Complete Database Backup: To backup the whole database, you can choose the quick option. You should always save your backups with a distinctive name so that they are easy to locate later on.
Partial Database Backup: If you have a WooCommerce site you may want to backup just your database, or even a single table from your database, such as information on orders. To do so, you can select the custom option and choose the tables which you would like to backup.
From phpMyAdmin, you can download the database on your computer or on an external hard drive. The process isn’t hard once you have located your database.
However, it can be confusing if you are using phpMyAdmin for the first time. If you don’t know the database name, then you will have to check your wp-config.php file and find the DB_NAME value. This can be done via the file manager.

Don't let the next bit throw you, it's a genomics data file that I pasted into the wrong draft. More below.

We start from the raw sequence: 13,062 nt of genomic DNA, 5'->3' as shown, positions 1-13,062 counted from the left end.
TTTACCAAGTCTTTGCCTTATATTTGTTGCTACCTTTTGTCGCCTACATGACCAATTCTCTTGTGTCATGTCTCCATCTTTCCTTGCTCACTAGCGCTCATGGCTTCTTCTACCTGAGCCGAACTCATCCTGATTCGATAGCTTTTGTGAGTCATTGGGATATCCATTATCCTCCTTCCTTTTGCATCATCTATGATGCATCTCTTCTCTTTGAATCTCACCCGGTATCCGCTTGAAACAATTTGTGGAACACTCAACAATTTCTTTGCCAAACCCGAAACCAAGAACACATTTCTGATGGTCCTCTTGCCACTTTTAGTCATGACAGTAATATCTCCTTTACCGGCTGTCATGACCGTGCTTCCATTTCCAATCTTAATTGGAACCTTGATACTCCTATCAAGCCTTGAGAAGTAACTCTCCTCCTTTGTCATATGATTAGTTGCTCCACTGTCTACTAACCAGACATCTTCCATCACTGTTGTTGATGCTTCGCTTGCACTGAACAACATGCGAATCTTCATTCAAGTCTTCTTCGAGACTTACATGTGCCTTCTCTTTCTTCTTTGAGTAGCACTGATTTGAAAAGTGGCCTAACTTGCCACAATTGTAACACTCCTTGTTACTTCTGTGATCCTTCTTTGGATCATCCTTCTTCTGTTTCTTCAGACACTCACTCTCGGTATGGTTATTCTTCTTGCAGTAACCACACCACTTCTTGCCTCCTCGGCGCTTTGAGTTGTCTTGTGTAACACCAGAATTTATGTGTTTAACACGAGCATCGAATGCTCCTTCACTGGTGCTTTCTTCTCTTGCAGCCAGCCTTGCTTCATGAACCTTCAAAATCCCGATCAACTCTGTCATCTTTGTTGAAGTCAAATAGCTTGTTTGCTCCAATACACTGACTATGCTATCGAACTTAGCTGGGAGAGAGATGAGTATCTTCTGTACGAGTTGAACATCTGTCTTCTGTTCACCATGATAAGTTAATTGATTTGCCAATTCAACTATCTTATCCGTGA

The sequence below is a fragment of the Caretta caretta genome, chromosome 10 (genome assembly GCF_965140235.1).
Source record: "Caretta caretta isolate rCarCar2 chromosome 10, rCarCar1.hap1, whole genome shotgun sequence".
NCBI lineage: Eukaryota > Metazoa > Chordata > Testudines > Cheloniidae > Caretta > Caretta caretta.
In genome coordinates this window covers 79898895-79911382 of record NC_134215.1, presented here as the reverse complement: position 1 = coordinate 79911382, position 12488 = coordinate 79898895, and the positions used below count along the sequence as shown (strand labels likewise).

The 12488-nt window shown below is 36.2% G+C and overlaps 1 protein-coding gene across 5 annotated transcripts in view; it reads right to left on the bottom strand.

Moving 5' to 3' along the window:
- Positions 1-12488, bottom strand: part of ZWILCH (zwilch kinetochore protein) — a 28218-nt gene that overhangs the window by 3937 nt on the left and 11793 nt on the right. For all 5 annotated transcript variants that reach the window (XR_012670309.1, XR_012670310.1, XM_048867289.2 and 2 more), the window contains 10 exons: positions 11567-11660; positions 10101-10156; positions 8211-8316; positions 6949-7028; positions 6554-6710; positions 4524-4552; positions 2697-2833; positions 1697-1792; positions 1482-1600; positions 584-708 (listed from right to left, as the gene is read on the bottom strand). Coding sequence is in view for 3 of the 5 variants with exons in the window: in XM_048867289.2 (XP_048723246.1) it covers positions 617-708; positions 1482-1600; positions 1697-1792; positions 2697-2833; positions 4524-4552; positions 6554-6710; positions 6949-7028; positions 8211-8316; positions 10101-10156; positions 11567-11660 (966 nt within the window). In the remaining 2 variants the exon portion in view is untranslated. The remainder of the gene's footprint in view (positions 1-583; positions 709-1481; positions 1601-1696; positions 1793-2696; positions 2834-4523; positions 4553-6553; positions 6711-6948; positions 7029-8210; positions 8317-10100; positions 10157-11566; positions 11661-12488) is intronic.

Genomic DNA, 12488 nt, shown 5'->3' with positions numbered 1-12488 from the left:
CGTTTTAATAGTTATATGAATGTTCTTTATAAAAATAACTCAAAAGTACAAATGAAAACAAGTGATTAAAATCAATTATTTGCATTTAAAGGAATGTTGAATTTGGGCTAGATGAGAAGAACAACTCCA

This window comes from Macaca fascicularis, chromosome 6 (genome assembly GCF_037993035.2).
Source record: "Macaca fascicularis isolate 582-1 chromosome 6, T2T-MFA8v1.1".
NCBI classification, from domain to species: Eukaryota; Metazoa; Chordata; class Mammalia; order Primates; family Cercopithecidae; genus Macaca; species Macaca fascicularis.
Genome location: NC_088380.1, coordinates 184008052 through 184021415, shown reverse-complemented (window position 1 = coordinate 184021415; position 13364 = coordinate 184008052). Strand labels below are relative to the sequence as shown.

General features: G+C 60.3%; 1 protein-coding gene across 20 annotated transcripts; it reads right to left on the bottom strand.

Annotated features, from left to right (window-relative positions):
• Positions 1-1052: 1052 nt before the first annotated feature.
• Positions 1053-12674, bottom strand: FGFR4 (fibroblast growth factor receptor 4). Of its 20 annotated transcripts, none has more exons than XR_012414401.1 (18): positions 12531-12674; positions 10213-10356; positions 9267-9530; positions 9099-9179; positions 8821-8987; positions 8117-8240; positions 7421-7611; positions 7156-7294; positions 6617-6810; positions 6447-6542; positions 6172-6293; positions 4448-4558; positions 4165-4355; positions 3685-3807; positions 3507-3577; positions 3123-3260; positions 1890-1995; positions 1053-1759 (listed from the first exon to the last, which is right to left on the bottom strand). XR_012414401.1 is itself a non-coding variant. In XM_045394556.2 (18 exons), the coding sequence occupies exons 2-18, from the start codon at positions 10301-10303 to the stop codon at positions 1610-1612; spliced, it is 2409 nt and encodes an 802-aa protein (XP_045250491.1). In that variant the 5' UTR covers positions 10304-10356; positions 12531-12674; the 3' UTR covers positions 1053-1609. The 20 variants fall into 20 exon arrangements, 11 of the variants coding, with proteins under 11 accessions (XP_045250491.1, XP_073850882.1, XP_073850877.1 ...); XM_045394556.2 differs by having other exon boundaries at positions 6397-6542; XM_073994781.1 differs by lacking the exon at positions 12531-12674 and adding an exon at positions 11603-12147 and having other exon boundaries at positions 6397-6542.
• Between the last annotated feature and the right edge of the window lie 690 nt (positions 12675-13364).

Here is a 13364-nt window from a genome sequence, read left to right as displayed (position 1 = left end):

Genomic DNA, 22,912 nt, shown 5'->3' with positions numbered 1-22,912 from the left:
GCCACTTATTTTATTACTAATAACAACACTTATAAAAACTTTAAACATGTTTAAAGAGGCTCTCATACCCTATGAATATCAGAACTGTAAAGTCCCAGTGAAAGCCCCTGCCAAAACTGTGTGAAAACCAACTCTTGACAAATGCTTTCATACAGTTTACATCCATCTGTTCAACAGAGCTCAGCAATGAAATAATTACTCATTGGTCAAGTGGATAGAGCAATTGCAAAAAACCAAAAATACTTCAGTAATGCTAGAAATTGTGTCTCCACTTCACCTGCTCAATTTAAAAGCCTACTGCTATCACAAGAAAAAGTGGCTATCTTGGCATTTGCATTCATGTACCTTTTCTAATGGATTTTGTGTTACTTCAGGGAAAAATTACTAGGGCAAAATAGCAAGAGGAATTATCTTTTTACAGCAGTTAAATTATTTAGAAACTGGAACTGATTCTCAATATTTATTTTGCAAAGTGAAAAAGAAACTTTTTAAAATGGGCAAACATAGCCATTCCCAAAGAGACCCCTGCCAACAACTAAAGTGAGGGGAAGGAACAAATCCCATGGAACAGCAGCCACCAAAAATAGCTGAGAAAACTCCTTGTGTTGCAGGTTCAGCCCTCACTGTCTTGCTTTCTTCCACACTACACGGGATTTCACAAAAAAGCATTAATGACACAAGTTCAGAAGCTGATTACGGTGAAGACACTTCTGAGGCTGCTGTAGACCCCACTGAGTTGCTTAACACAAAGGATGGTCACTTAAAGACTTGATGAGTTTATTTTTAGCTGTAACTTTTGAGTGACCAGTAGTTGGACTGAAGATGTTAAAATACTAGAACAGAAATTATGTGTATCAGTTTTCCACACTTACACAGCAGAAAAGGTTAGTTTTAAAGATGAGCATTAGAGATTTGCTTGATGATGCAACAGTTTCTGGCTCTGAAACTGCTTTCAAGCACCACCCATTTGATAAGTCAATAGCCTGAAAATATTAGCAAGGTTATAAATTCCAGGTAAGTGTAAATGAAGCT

You can use the phpMyAdmin dashboard while the database is being downloaded. However, you should avoid making changes to the database while you are downloading it, as it can lead to errors.
We tried this by adding a comment while the download was in process and then restored this backup. After the restoration, we realized that the comment was not captured in the backup probably because the download for that table had already taken place.
This is not limited to manual backups. In any case, the possibility that you would immediately need to restore a website after a backup is created is low. Any new data during the process will be backed up in the next backup.
Backup files using cPanel File Manager
You can access the File Manager under the Advanced tab in your Bluehost account. Expand the public_html folder and locate your website name. Confirm that you have your core files wp-admin, wp-includes, and wp-content in that folder before backing up.
Complete file backups: In order to ensure that your file backup does not take a lot of time you should compress your files first. For the smaller site we tested, we actually did not do this. We used the ‘select all’ option to download all the files. This slowed down our website while the backup was taking place, and the download took longer than expected.